Tuesday, May 7th, 2013 at
Ready-made road trip salad–my favorite of all the road meals on our inaugural trip with Myrtle the van.
We embarked on a road trip through Colorado, Utah, and Nevada to California’s Eastern Sierra last week. I had a lot of delicious wild greens on hand that I’d collected in Denver immediately prior, and I wanted to eat fresh salad for the duration of our journey through the deserts, so this is what I came up with.
The cabbage was a lazy last minute choice as a base to temper the bitter and pungent wild greens, as we had no store-bought lettuce in the house and I didn’t feel like going out to buy some. I packaged it all up in a big bag, and the dressing in a recycled salad dressing bottle, and served it nearly every day of the trip.
Surprisingly Gregg—who is not much of a salad eater—asked for it every time, and touted my culinary prowess. Score! Read the rest of this entry
Saturday, April 20th, 2013 at
Chicken soup flavored with stinging nettle spice and accented with stinging nettle gnocchi dumplings.
This always happens to me. I come into some wild food and then I get a wild hair to make something genius with it in the kitchen. So I dedicate myself with so much time and energy that I overextend myself, producing mediocre results. Then since I’ve committed so much heart to it, I can’t stand to let the meal go unhonored or the story untold, so I produce such entries as Suillus Sludge Soup, and Everything Gnocchi without Moderation. The latter, from two days ago, recounts my fit of inexperienced potato gnocchi-making with a $1 markdown bag of potatoes that I swore I’d find a use for. Clearly I was overstimulated, unreasonable. And then of course afterward I’m drained, and less than satisfied with the results—so much work for what seems like so little gained.
I always forget to realize that the true prize comes later. A moment of genius strikes, a reward after so much hard work. If you honor it, and go with it, often some minute genius will result—like this recipe for chicken and nettle gnocchi soup. It’s really just a dumb little soup I threw together haphazardly while doing laundry and dishes and cleaning the house. I was making a chicken-carcass-rescue soup, and decided to throw in some of those pretty, green, dried nettle flakes leftover from the other night, as well as the nettle gnocchis. Read the rest of this entry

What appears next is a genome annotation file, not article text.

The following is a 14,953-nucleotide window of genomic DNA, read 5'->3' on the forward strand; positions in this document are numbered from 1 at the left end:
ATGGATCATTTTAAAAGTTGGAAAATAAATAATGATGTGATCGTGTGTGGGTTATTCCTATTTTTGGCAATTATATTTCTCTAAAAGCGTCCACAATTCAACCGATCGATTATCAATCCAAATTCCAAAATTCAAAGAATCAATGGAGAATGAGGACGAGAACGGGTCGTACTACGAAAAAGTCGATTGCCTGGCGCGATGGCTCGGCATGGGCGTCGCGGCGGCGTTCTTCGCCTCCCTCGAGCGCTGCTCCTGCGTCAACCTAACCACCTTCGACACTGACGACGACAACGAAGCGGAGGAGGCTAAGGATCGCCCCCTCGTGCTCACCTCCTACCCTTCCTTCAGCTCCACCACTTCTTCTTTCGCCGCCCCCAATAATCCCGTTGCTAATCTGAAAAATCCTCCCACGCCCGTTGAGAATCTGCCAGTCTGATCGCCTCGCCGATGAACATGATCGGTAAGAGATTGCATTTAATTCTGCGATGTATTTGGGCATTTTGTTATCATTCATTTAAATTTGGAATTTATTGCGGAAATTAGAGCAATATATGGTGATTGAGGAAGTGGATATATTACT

Friday, April 19th, 2013 at
In Langdon Cook’s instructions, you boil the nettles briefly to remove the stingers. Photo by Gregg Davis.
It’s markdown season at the grocery store, now that the tourists are in absentia for a while, joined by the locals who migrate to parts warmer during mud season too. So it’s time for the good deals—such as the $1 bag of slightly soft “Red Skin Yellow Flesh Colorado Sunrise” potatoes that Gregg and I argued over in the grocery store last week.
“They’ll go bad,” he said.
“I’ll use them all once,” I countered, throwing them into the cart.
Everything gnocchi without moderation
A few days later, as the universe would have it, I came into a wealth of dried nettles and porcini. I won’t say how I came by them, but you can probably guess. So it was logical that I should decide to make nettle gnocchi. Read the rest of this entry
Sunday, April 14th, 2013 at
Good news! After nearly a year on hiatus, the Wild Edible Notebook is back!
This first-time April edition centers on everybody’s favorite wild food—dandelions. Though snow still covers the ground here in the Colorado high country, the dandies have been up in Denver for a while now, and it seemed a safe bet for foragers in other locations too. I also included a piece I wrote on spring foraging in the Denver area last year. Although the season’s change is taking its time this spring (thank goodness), my hope is that this will at least get you thinking about all the delicious wild food that awaits. There’s a review of first-time author Rebecca Lerner’s recently released book, Dandelion Hunter, a wild edible poem from correspondent Brad Purcell, and a handful of recipes to boot.